The University of Pennsylvania is a private Ivy League research university in Philadelphia, Pennsylvania. The university claims a founding date of 1740 and is one of the nine colonial colleges chartered prior to the U.S. Declaration of Independence. Benjamin Franklin, Penn's founder and first president, advocated an educational program that trained leaders in commerce, government, and public service, similar to a modern liberal arts curriculum with a practical perspective.
Penn has four undergraduate schools as well as twelve graduate and professional schools. Schools enrolling undergraduates include the College of Arts and Sciences, the School of Engineering and Applied Science, the Wharton School, and the School of Nursing. Penn's "One University Policy" allows students to enroll in classes in any of Penn's twelve schools. Among its highly ranked graduate and professional schools are a law school whose first professor wrote the first draft of the United States Constitution, the first school of medicine in North America, and the first collegiate business school.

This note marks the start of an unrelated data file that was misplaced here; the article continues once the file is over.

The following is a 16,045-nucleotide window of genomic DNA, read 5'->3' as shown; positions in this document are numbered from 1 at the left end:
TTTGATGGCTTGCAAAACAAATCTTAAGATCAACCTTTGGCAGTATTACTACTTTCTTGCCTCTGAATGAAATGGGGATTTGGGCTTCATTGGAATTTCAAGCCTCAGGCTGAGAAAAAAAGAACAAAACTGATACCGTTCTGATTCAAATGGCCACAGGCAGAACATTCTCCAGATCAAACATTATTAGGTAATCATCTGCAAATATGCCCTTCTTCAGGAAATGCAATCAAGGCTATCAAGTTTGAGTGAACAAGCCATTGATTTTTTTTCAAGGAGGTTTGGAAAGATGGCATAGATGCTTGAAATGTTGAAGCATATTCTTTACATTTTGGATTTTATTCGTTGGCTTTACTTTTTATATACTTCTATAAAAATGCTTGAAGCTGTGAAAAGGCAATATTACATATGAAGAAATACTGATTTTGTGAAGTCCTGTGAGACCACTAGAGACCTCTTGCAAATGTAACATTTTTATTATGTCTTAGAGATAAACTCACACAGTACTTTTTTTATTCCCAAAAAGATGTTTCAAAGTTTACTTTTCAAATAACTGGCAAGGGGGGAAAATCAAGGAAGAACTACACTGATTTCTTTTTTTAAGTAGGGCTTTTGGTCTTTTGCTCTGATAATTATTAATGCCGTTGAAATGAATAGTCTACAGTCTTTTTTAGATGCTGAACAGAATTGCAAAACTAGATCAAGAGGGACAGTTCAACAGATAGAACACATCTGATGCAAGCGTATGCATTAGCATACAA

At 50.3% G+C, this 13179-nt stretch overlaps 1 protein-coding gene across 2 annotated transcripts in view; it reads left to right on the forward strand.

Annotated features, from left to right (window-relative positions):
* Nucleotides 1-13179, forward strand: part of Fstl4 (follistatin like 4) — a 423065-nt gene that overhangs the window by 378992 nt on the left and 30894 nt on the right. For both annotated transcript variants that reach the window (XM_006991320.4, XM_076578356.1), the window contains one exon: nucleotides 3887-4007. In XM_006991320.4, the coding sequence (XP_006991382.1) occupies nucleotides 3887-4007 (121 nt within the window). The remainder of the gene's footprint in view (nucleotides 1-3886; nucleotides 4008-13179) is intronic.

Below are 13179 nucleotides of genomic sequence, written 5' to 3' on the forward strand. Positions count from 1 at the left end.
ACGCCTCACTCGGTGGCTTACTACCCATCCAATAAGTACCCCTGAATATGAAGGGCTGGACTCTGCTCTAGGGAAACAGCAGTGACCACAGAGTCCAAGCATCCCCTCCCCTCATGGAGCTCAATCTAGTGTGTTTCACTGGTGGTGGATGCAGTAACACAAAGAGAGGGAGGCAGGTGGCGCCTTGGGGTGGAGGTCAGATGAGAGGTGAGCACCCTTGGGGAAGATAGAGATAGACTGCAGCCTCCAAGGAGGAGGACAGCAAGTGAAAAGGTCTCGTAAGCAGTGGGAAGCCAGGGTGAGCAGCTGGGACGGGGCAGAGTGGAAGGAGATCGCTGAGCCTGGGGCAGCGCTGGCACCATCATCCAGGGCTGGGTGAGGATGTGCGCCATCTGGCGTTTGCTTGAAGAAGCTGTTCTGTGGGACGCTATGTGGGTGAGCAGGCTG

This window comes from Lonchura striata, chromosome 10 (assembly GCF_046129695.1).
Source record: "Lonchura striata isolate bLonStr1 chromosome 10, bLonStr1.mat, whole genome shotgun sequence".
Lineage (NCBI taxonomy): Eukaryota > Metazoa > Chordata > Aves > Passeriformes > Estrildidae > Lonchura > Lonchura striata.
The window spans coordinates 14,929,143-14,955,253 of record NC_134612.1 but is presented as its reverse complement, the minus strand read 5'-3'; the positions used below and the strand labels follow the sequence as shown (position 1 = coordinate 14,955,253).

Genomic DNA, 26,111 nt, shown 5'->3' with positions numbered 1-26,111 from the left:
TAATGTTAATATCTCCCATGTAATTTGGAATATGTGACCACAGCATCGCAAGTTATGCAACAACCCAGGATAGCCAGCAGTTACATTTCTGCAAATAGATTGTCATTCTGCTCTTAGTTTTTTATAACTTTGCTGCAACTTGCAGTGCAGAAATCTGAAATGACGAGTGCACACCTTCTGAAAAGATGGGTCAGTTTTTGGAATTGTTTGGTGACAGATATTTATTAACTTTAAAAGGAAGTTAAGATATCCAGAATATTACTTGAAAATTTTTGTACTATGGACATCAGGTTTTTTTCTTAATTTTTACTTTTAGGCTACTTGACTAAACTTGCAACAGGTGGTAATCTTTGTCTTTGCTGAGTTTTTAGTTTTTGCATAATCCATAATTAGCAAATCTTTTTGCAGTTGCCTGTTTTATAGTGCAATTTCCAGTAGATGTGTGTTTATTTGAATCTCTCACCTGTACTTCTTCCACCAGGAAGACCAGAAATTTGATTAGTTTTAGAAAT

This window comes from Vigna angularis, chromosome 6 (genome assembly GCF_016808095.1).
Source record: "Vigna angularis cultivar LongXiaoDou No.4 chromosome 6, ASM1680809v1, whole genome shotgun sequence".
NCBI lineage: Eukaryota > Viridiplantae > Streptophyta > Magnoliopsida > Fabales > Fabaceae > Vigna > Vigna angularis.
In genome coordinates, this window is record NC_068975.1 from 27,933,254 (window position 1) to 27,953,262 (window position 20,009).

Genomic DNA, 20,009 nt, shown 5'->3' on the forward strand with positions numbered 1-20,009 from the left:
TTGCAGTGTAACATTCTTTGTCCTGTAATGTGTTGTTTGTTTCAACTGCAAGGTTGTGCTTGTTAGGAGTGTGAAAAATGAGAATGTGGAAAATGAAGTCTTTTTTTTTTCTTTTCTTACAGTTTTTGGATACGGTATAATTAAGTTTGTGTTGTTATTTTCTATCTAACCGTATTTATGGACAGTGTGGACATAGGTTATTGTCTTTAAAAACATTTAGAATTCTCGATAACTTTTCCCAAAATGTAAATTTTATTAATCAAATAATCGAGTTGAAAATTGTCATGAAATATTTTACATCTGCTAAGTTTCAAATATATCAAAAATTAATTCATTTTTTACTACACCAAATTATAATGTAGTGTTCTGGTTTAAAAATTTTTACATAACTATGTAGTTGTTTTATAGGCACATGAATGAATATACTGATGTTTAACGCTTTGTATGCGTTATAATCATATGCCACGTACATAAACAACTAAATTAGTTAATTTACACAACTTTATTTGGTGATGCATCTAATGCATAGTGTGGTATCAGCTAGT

Penn is also home to the first "student union" building and organization, the first Catholic student club in North America, the first double-decker college football stadium, and Morris Arboretum, the official arboretum of the Commonwealth of Pennsylvania. The first general-purpose electronic computer was developed at Penn and formally dedicated in 1946. In 2019, the university had an endowment of $14.65 billion, the sixth-largest endowment of all universities in the United States, as well as a research budget of $1.02 billion. The university's athletics program, the Quakers, fields varsity teams in 33 sports as a member of the NCAA Division I Ivy League conference.
Highest paying job titles at University of Pennsylvania include Director, Sciences, Process Development Scientist, and Project Manager